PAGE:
1. Your emergency preparedness team members must know their roles and responsibilities in a disaster.  Don’t assume that everyone does.  Also, consider what happens if a team member isn’t present and you need to have someone else back them up.  What happens?  Who is responsible in their absence? 
  2. You must have a clear incident assessment process and escalation strategies that include a team assigned specifically to this task.
  3. You must know how to develop an incident action plan (IAP).  This is your incident response strategy’s guiding light.


The Incident Command System (ICS) is a highly effective model used widely in the public and private sectors.  The Hospital Incident Command System (HICS), sponsored by the California Emergency Medical Services Authority, serves as the model for hospital emergency management worldwide.  HICS offers a highly effective methodology that provides tremendous support if people know how to use it correctly.  The model revolves around the six Cs of crisis management:


  • Command
  • Control:  It provides a clear definition of who is in charge.
  • Collaboration:  It allows you to work effectively within your organization and with other organizations, for example, the Department of Public Health.  Everyone uses the same language, which creates a more effective process.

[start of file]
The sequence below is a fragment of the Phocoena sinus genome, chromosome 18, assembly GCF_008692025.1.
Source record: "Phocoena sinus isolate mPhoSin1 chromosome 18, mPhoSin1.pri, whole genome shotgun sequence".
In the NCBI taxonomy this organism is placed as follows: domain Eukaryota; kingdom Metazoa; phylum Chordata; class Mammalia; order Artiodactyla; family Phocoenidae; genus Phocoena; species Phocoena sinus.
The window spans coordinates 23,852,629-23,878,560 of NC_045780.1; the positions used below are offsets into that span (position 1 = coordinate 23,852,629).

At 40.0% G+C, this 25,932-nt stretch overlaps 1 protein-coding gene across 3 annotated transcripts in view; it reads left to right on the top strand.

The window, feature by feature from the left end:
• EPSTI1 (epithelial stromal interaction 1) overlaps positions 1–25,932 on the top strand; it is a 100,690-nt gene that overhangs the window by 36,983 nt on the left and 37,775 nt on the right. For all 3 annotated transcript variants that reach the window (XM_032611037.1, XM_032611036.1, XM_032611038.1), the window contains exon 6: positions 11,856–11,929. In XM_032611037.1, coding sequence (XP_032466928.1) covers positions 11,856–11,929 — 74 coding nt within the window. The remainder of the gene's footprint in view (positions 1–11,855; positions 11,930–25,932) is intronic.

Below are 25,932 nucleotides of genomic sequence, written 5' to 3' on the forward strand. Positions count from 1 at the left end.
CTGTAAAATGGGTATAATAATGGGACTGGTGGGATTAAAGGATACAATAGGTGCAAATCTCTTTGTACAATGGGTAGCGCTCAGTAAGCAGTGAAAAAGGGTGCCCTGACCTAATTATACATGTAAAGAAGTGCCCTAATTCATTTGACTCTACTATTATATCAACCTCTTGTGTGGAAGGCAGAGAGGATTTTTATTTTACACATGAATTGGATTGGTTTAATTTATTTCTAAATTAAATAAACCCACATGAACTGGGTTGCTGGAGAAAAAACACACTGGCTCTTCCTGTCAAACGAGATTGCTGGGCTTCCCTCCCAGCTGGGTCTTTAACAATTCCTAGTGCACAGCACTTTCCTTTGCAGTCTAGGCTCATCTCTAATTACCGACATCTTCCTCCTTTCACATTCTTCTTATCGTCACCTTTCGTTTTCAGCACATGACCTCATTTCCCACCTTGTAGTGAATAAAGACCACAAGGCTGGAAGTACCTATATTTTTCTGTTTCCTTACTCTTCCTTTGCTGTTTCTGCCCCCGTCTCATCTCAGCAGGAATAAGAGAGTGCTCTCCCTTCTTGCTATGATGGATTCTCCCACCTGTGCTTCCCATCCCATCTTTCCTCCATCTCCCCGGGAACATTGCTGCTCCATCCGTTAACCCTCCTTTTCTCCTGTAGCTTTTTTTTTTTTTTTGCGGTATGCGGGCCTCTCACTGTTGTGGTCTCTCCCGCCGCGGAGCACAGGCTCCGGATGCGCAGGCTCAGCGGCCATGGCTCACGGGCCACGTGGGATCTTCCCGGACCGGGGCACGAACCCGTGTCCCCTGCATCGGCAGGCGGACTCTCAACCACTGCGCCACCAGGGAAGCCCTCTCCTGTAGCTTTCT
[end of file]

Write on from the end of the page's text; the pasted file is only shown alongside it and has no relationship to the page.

• Coordination between departments
  • Communication
  • Consistency


Regardless of what methodology you use, it’s critical that your facility’s team clearly understands its roles in an activation.  Checklists should be prepared to drive behavior.  Make sure that everything in the checklist is covered by what you have in your plan.  If you’re not using HICS, it’s important to decide what methodology will work best to enable you to work optimally with all of the other departments that are part of the recovery scenario.


Practice is essential. In order to be effective, teams should practice at least annually, but preferably twice yearly.


Incident Assessment Team


Many organizations activate an incident response plan without any assessment of the incident or discussion of criteria for deciding whether the plan should be activated.  Every hospital should have an incident assessment team (IAT) to perform this task.


The first thing to decide is who is on the team.  In most incidents, security, facilities or technology are involved, so the team should always include representatives from these three departments, as well as the incident commander (the individual designated to be in charge of the overall incident), and, depending on the nature of the emergency, a patient care representative.


When an incident occurs, information and decision-making will go up the normal chain of command; however, when the incident begins to impact your mission critical activities, anyone on the incident assessment team should be authorized to initiate a standing communication bridge to assess the situation as a group, review the criteria and escalation strategies for plan activation, and determine whether to activate the plan.


It’s important for all members of the incident assessment team to have the authority to activate the plan so that the team is not hampered by anyone’s absence.  This method is far better than waiting and allowing the situation to get worse.